Western Laboratories plans to test hop and hemp samples this summer at its new facility in Ontario, Ore.
Owner and soil scientist John Taberna said the move reflects continued growth of the local hop industry and the need for convenient, accurate hemp testing in southeastern Oregon.
Western’s main laboratory is in Parma, Idaho. He said the satellite lab will be well-positioned if Idaho eventually legalizes hemp.
Many hop labs are processor-owned, and hemp-testing facilities use various techniques, Taberna said.
Growers and buyers can use the independent lab, which aims to return results in one to two days. Tests are run twice; if one is not nearly identical to the other, the lab runs a free additional test.
One half of the sample is placed in a specialized oven to determine moisture percentage. The other half, kept at the original moisture level, is broken down for subsequent cell-level analysis by a high-performance liquid chromatography machine for alpha and beta acid levels in hops — which influence harvest timing — and cannabinoids in hemp.
Hops and hemp belong to the Cannabaceae family of flowering plants.
Idaho and Oregon last year ranked second and third, respectively, behind Washington in hop production, the USDA National Agricultural Statistics Service reported.
In hemp, high percentages of cannabidiol, or CBD, and other compounds can increase financial returns. It must be destroyed if tetrahydrocannabinol, or THC, content exceeds the 0.3% federal limit.
Western will pursue hemp-testing accreditation.
Taberna said some of Oregon’s 2019 hemp crop exceeded THC limits, and some growers didn’t use ideal harvest methods. Mildew reduced quality on the west side, and an early October freeze in much of the state made many buds unharvestable.
“Despite those problems, we had a record harvest,” said Jay Noller, director of the Global Hemp Innovation Center at Oregon State University. “Tens of millions of pounds of biomass were successfully harvested.”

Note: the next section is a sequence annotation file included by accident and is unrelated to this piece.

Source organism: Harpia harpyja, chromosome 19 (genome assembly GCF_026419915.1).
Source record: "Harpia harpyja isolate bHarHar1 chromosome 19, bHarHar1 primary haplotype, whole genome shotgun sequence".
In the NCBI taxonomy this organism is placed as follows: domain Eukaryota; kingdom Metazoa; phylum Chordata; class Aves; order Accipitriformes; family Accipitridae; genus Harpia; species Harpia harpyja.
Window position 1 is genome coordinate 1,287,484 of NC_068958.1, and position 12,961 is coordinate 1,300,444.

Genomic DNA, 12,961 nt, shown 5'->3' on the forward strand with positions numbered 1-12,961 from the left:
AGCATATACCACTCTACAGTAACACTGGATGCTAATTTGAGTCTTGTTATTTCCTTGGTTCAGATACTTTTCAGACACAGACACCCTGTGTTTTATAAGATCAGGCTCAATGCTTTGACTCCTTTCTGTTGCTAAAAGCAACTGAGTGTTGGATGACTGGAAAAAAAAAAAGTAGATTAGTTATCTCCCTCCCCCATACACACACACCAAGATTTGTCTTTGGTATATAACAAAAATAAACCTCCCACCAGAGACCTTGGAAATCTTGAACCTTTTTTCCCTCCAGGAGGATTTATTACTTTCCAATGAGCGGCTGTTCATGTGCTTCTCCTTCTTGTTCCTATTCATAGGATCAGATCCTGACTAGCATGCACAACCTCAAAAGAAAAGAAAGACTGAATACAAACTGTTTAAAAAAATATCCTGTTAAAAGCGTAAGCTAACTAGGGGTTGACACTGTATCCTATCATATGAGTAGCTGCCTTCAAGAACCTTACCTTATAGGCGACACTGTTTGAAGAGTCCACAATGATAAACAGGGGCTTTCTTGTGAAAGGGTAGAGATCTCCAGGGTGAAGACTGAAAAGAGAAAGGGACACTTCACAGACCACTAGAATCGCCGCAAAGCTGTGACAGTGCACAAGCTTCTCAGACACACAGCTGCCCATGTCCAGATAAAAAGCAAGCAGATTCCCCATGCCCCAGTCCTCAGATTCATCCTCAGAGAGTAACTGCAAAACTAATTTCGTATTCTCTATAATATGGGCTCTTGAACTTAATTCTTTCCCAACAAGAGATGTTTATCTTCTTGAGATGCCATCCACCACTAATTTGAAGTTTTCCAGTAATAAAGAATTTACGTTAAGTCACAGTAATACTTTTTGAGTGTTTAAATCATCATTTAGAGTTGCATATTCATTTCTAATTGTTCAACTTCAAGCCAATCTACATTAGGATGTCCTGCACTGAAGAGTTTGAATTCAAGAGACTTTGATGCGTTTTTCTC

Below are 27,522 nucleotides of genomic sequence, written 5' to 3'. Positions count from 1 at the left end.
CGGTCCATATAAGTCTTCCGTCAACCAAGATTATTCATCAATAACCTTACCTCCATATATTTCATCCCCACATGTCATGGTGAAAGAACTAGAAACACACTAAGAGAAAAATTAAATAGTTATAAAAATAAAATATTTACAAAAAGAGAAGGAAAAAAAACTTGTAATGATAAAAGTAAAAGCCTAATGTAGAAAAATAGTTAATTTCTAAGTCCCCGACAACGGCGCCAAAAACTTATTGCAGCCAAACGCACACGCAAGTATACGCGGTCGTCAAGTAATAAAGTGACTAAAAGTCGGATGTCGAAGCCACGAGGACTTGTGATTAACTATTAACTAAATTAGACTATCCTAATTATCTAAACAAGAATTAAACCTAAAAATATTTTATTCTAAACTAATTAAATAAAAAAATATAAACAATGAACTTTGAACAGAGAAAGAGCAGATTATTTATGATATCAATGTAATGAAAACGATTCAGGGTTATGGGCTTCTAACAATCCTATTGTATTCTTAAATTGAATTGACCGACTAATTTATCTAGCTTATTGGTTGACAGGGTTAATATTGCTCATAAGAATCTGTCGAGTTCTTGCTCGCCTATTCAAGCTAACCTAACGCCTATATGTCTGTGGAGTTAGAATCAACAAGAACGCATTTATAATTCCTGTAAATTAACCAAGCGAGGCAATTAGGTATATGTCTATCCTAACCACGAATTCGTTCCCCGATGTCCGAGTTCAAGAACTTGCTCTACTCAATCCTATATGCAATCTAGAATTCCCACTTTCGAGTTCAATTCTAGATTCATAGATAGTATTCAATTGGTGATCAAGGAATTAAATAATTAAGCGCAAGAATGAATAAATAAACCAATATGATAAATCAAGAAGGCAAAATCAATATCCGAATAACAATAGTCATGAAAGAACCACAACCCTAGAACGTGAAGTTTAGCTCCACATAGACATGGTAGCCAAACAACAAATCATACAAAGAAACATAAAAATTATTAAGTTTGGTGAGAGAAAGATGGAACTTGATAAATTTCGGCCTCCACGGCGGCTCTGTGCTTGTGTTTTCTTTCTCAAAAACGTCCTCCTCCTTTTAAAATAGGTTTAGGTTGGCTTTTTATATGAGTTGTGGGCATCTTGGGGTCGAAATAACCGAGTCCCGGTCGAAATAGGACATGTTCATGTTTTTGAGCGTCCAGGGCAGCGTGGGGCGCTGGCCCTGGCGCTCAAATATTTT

Registered outdoor hemp acres in Oregon at the end of May dropped 54% from a year ago to 29,604, including an 84% plunge in Malheur County, from 2,832 to 455. Statewide acreage was 29,772 including greenhouse plantings.
Vale, Ore., hemp grower Randy Fletcher planted 3 acres, down from 17 last year. That partly reflects last year’s market saturation and corresponding price plunge. Prices are expected to rebound this year.
He expects bigger, heavier plants and thus a larger overall flower yield in 2020 due to improved soil and more management of individual plants. He has incorporated three cover crops to suppress weeds.
“We built the soil organically in 2019,” Fletcher said. “The benefit comes this year.”
Receiving lab test results last year from a provider out of the area took about a week, he said.
Western will offer weekly monitoring of hops’ alpha and beta acids and hemp cannabinoid levels starting in mid-July. The company around June 1 started testing hop foliage for fertilizer needs, as it has for years, and by July 1 will start analyzing Oregon hemp for nutrient needs.
Taberna said the lab, at 201 SE Second St. in Ontario, also is suited to university trials.
This story was first published June 19.
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